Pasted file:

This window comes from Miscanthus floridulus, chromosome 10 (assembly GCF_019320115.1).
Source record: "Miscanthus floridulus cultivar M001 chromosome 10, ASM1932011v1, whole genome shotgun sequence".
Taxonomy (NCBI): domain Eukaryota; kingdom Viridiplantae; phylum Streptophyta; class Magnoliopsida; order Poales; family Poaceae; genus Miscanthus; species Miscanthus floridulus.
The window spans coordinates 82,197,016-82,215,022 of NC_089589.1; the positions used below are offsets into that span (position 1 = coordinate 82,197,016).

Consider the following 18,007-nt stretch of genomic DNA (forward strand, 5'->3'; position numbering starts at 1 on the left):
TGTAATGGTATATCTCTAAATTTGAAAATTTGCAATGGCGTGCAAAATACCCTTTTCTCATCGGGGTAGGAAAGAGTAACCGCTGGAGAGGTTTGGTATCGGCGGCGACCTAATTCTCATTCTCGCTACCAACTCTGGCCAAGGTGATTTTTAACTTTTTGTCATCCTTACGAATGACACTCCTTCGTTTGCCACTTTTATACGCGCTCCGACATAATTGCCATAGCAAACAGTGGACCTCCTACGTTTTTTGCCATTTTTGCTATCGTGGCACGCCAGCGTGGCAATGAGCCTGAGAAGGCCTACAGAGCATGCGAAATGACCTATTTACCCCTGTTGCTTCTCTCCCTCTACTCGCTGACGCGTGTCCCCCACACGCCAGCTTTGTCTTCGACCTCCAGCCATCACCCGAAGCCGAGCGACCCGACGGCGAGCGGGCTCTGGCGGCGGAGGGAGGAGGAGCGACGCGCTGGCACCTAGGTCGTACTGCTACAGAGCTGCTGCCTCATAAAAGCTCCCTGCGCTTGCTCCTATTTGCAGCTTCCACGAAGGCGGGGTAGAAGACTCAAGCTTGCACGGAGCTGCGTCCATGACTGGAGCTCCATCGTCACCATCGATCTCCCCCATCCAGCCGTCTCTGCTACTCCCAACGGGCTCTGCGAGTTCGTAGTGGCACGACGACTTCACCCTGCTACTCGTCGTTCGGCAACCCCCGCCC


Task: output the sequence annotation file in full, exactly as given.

This window comes from Miscanthus floridulus, chromosome 10 (assembly GCF_019320115.1).
Source record: "Miscanthus floridulus cultivar M001 chromosome 10, ASM1932011v1, whole genome shotgun sequence".
Taxonomy (NCBI): domain Eukaryota; kingdom Viridiplantae; phylum Streptophyta; class Magnoliopsida; order Poales; family Poaceae; genus Miscanthus; species Miscanthus floridulus.
The window spans coordinates 82,197,016-82,215,022 of NC_089589.1; the positions used below are offsets into that span (position 1 = coordinate 82,197,016).

Consider the following 18,007-nt stretch of genomic DNA (forward strand, 5'->3'; position numbering starts at 1 on the left):
TGTAATGGTATATCTCTAAATTTGAAAATTTGCAATGGCGTGCAAAATACCCTTTTCTCATCGGGGTAGGAAAGAGTAACCGCTGGAGAGGTTTGGTATCGGCGGCGACCTAATTCTCATTCTCGCTACCAACTCTGGCCAAGGTGATTTTTAACTTTTTGTCATCCTTACGAATGACACTCCTTCGTTTGCCACTTTTATACGCGCTCCGACATAATTGCCATAGCAAACAGTGGACCTCCTACGTTTTTTGCCATTTTTGCTATCGTGGCACGCCAGCGTGGCAATGAGCCTGAGAAGGCCTACAGAGCATGCGAAATGACCTATTTACCCCTGTTGCTTCTCTCCCTCTACTCGCTGACGCGTGTCCCCCACACGCCAGCTTTGTCTTCGACCTCCAGCCATCACCCGAAGCCGAGCGACCCGACGGCGAGCGGGCTCTGGCGGCGGAGGGAGGAGGAGCGACGCGCTGGCACCTAGGTCGTACTGCTACAGAGCTGCTGCCTCATAAAAGCTCCCTGCGCTTGCTCCTATTTGCAGCTTCCACGAAGGCGGGGTAGAAGACTCAAGCTTGCACGGAGCTGCGTCCATGACTGGAGCTCCATCGTCACCATCGATCTCCCCCATCCAGCCGTCTCTGCTACTCCCAACGGGCTCTGCGAGTTCGTAGTGGCACGACGACTTCACCCTGCTACTCGTCGTTCGGCAACCCCCGCCC